TOSHITSUGU Yagi emerged as a statistic on Japan's increasing early mortality chart. Now he has posthumously become an eiyu (hero) of a video citing hazards in Japanese office life today. Yagi was a sarariman (Japanese white collar worker) sometimes working through the night; he even stayed at a hotel near his work, too tired to make the journey home. Yagi had been delighted to receive promotion for his diligence, but hard work brought on physical collapse; he died of a heart attack, at aged 43.
Yagi suffered from what the Japanese are now calling karoshi--'death from overwork'. Karoshi usually refers to acute heart failure following high blood pressure, arteriosclerosis, or a cerebral haemorrhage. Today lawyers estimate that some 10,000 Japanese per year are dying from it. This is the same number as are killed by traffic accidents.
It has become a cliche now to refer to Japanese as workaholics. Yet, it was not always so. During the Edo Era (1603-1867) the Japanese gave over much time to leisure and cultural pursuits and were prone to take long vacations. Those could afford it made treks around the country to emulate the great poet Matsuo Basho who produced the classic Oku no hoso-michi ('Narrow Road to the deep North') in 1692.
Following the Meiji Restoration of 1868, the government encouraged the nation to work hard to catch up with the progress made by western nations, since Japan was only just emerging from a medical zenophobic sleep that had lasted from the early seventeenth century. The national unity policy promoted during the American Occupation and just after further encouraged the Japanese to become workaholics.
Immediately before World War II the average Japanese could expect to work around 2,900-3,000 hours per year. Today that figure has fallen to around 2,100 hours and a forty hour work week was declared an official objective. Nevertheless world recession and changes in Japan's industrial structure and the traditional life-long employment system has produced stress and psychological factors that have been exacerbated the tendency towards overwork. The eroding of the influence of the paternalistic company which would look after you from the cradle to the grave has produced negative psychological symptoms to compensate for the old 'dependency expectations'.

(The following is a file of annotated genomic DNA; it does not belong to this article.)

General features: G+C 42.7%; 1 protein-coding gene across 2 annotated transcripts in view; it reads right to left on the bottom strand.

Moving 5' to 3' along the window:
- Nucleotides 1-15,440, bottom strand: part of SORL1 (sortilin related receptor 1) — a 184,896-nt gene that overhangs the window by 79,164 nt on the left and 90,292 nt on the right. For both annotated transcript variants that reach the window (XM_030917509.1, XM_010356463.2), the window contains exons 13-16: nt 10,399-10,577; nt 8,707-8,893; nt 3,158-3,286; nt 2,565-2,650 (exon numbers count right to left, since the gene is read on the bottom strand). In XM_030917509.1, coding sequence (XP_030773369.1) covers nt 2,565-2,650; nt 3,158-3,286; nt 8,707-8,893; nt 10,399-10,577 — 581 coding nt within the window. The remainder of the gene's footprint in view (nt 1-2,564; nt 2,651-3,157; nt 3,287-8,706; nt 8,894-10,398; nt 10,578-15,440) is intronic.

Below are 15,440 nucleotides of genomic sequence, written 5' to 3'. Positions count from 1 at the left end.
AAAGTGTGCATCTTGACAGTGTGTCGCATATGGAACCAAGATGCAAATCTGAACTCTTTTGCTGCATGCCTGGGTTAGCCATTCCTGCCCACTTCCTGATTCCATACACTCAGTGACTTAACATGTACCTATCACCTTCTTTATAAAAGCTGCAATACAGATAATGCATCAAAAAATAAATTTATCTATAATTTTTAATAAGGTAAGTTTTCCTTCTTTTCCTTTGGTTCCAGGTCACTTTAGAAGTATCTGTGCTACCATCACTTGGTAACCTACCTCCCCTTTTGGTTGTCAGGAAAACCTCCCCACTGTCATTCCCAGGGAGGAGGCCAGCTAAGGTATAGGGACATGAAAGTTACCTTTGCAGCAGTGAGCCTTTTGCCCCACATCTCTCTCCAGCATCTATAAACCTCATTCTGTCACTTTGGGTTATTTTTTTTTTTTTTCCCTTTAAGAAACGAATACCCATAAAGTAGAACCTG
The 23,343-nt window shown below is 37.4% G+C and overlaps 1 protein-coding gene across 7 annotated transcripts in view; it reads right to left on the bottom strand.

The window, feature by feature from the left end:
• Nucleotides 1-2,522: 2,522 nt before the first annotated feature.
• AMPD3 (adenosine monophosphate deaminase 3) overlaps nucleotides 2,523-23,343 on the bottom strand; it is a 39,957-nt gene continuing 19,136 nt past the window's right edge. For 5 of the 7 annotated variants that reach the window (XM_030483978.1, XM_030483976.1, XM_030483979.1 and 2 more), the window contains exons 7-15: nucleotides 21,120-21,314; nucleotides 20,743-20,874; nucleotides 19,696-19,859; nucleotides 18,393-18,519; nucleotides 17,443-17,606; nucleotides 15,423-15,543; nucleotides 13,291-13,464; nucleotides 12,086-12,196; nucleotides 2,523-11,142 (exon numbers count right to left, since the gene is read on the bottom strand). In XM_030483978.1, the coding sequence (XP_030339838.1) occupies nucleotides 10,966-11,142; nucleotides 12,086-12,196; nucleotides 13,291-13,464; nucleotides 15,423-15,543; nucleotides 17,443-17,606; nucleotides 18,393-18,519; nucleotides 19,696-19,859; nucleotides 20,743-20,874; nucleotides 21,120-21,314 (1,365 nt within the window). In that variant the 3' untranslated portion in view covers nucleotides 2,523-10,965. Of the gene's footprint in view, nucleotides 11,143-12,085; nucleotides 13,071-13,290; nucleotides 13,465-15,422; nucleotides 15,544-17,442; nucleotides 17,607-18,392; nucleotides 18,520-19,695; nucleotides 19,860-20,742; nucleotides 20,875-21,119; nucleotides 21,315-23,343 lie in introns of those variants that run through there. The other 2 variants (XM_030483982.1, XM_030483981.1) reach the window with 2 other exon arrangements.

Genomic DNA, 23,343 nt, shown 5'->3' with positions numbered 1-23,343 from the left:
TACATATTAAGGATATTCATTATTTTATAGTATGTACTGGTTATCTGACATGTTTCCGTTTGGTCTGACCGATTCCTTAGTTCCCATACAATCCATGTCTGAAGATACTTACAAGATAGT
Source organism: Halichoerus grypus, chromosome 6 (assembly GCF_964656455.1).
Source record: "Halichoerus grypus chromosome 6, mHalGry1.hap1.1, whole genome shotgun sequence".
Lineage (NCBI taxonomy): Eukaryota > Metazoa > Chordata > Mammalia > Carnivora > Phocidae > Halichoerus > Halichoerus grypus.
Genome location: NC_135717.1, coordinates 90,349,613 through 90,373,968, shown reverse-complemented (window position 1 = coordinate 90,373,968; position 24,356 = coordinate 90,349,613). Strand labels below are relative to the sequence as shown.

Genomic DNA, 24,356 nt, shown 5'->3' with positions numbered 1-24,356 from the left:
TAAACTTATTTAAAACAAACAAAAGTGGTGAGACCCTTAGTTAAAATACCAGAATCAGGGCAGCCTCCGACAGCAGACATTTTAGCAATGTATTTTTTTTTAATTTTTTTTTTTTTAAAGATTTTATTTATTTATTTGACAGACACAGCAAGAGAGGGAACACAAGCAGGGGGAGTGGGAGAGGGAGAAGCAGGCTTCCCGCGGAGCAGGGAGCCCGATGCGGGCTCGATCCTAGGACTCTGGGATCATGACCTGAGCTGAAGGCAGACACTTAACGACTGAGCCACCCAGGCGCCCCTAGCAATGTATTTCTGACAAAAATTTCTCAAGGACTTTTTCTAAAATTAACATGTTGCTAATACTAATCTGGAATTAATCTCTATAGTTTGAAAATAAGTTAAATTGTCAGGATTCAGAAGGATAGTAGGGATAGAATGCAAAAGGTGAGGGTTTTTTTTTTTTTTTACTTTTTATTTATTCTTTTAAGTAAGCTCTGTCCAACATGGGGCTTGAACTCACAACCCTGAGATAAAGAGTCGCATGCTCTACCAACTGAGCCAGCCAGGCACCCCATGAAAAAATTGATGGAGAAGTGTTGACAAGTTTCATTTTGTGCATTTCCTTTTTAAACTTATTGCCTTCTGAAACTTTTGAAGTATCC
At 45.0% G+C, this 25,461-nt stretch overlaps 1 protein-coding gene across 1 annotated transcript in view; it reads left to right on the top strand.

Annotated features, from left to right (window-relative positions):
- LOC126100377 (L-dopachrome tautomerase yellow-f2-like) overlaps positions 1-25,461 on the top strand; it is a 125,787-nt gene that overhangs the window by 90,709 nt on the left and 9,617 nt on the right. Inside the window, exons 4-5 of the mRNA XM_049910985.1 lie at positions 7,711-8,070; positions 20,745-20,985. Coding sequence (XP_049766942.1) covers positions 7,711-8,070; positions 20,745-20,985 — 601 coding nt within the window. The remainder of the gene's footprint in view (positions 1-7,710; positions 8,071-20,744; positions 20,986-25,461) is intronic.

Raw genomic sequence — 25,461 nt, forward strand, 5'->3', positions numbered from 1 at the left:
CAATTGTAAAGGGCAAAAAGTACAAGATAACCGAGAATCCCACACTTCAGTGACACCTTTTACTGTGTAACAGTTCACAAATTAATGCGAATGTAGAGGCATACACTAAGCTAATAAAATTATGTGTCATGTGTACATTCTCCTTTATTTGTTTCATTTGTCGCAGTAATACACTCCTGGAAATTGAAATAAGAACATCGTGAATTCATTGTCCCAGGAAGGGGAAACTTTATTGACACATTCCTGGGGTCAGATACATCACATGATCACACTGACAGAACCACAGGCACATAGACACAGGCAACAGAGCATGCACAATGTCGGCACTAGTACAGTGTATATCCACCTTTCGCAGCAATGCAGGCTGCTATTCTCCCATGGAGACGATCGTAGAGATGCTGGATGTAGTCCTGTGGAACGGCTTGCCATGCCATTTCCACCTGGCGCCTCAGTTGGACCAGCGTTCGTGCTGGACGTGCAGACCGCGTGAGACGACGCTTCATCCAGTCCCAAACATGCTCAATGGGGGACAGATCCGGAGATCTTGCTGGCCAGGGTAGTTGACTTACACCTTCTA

Karoshi is one of these new 'symptoms' and usually seems to occur in workplaces which exhibit two factors. Employees are under immediate threat if their work demands strenuous mental effort and working to deadlines. Stress too, is built up when employees work independently, and to their own initiative, without any assistance from colleagues. The Japanese mind is not geared to independence, especially in a land wherein many employees still take their holidays in work-mate groups.
The bereaved families of karoshi victims have come across a major obstacle to winning recognition of the cause of their loved one's death. Their right to compensation too, is difficult to establish. Most victims' families don't bother to make a claim. Japan's snail-pace justice system deters claimants. During 1992, however, some 600 people filed claims against employers and up to now only 30 claims have been examined.
Mitsue Yagi, the widow of Yagi, was told by the Japan's Ministry of Labour, that her husband did not die from overwork. They said that he had worked hard every day for years and so was used to the lifestyle. The Ministry ruled that a victim of Karoshi has to have been working double the normal working hours just one week previous to death for compensation to be granted.
Neither was Yagi's death covered by his insurance policy; the company's assessment was that he had only been working for three of four hours overtime a day in the week before he died. …